"Ever since I was a child growing up in Lower Manhattan, I was drawn to the stories of old New York. Each day, as I explored the neighborhood streets, I slowly uncovered clues to an extraordinary but relatively unknown period in the City's and our country's history. The early 1860s seemed to overflow with unbelievable stories of the working classes, of the waves of immigrants of all nationalities who crowded the streets and alleyways; stories of the corrupt politicians; and of the legends of the underworld who fought to control it all. Over the years, these stories stayed with me and I dreamt about bringing them to the screen. They were the stories of the testing of America and what the young country stood for. They were the stories of our roots.”
- Martin Scorsese
Where There is Freedom
Early 1860s. It was a time of great unrest for America and its people. In the midst of the Civil War, the young country was torn apart and on the brink of chaos. But for the lower-class inhabitants of New York City, a different war was raging. Their home was the Five Points, one of the poorest and toughest street corners in the world. Stuffed between New York harbor, the flourishing Wall Street business district, and lower Broadway (home to P.T. Barnum's famous American Museum), it was an area of poverty and criminality that was a magnet for underworld activity.
There Has Always Been a Fight
Every day, thousands of Irish immigrants flooded the nearby docks hoping to carve out their piece of the American dream. What greeted them, however, was more of a boiling cauldron than the advertised melting pot. Devout Catholics, the arriving Irish were largely despised by the existing inhabitants of the Five Points—particularly by the anti-immigrant ‘Native Americans.' Coming from English, Dutch, Welsh and German stock, the Nativists, as they were also called, believed in sovereign allegiance to the American Flag and not to the Roman Church. They saw the Irish as interlopers – a threat to their land, work, and the democracy their ancestors fought so hard to win.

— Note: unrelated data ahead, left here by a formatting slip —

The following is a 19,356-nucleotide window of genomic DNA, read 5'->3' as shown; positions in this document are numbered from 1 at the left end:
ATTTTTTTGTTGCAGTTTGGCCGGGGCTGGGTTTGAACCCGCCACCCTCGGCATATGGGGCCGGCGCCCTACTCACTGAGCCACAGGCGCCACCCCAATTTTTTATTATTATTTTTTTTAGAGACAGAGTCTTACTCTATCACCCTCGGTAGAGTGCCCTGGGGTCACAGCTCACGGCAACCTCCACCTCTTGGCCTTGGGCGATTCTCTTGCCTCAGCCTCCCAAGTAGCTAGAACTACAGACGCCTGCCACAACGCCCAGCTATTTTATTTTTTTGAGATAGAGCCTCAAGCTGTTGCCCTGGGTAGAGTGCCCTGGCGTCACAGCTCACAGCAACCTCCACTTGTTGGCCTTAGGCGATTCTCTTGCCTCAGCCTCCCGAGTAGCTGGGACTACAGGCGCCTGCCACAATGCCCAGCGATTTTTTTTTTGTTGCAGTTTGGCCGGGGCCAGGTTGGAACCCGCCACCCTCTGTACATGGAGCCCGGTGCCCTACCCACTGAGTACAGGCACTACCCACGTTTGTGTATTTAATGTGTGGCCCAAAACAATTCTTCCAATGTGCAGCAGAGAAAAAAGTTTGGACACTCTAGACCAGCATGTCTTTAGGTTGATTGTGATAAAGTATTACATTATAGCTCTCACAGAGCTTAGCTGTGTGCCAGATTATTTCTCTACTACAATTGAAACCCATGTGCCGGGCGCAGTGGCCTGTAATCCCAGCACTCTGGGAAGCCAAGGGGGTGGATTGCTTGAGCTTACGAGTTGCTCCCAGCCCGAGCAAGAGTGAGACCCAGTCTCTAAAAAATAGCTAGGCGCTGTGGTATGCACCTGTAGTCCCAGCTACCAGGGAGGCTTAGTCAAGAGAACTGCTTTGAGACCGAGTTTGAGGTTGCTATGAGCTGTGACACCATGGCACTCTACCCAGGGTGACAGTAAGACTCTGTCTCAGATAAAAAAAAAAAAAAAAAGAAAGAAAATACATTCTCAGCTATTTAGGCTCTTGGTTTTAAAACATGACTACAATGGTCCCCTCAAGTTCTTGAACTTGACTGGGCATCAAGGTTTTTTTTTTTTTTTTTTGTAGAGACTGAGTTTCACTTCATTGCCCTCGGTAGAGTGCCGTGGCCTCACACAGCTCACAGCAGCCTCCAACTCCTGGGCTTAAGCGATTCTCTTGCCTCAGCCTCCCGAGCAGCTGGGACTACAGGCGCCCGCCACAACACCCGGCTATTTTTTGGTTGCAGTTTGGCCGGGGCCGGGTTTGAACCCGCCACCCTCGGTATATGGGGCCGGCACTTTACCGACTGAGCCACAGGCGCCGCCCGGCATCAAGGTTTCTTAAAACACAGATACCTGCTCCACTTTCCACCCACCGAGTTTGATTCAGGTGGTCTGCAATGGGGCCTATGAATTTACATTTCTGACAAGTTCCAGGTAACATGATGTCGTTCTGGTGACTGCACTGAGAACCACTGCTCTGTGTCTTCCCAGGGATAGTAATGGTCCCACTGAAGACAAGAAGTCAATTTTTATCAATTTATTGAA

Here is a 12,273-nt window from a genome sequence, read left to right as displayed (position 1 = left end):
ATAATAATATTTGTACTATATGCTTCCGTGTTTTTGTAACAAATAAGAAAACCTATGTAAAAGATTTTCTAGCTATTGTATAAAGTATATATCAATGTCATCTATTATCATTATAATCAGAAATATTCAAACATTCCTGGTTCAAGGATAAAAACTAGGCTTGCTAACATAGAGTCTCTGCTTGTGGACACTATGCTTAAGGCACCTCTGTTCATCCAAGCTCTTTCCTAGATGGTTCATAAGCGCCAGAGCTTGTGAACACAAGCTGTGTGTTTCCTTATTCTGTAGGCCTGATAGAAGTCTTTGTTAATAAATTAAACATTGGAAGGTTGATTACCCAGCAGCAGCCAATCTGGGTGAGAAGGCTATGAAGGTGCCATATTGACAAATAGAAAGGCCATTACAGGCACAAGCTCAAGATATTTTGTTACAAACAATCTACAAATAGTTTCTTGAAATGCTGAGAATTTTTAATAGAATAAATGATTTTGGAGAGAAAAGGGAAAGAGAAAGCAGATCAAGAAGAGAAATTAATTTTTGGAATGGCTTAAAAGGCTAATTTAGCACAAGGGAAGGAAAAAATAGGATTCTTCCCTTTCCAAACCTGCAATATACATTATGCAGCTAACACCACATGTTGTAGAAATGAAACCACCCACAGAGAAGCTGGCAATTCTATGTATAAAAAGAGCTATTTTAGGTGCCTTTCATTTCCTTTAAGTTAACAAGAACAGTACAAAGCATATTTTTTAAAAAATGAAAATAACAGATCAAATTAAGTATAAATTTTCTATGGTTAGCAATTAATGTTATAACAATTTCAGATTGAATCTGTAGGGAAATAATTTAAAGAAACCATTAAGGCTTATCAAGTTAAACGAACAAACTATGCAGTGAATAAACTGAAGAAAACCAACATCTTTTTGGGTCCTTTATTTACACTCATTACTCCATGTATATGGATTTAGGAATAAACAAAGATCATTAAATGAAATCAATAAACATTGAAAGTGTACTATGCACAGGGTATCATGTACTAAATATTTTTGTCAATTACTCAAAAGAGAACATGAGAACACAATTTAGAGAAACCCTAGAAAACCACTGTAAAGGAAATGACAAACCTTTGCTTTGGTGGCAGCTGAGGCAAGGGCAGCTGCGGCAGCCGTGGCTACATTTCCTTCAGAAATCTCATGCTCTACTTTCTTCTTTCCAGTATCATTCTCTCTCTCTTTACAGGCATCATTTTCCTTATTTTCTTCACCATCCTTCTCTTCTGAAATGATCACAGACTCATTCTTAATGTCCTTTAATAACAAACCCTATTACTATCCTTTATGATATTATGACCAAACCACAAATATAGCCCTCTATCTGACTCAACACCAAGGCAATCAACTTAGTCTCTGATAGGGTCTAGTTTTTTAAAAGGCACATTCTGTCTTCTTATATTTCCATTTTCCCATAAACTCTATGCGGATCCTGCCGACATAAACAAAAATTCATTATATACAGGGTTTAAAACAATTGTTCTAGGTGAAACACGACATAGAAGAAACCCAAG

It Was a Time When Immigrants Were Forced to Live Outside the Law
Not everyone frowned upon the influx of these new citizens. William 'Boss' Tweed, chief of Tammany Hall, New York's formidable Democratic Party, saw citizens whose votes were equivalent to that of any other American. By seducing the Irish support, the scales of power would tip in Tweed's favor.
“We will rival Rome for their loyalty and affection: soup for the hungry, alms for the poor, medicine for the sick, muscle for the recalcitrant-mother and father, crusher and church to them all. Deliver these good and fervent folks to the polls on a regular basis and there will be a handsome price for each vote that goes Tammany's way."
-Jim Broadbent as William Boss Tweed
The Leaders of Society Lived Above It
Quite in contrast, uptown New York was the model of civility. It played host to some of America's greatest names: Astor, Van Rensselaer, and Tribune publisher Horace Greeley.
“They leave their doors unlocked and walk around unarmed. They live like they're not in New York."
-Cameron Diaz as Jenny Everdeane
The uptown crowd was an almost entirely different species. As they strolled the tree-lined streets sporting gold-tipped walking sticks and silk parasols, their prominence protected them, leaving them mostly ignorant to the turmoil downtown. That is, until it all exploded in the summer of 1863.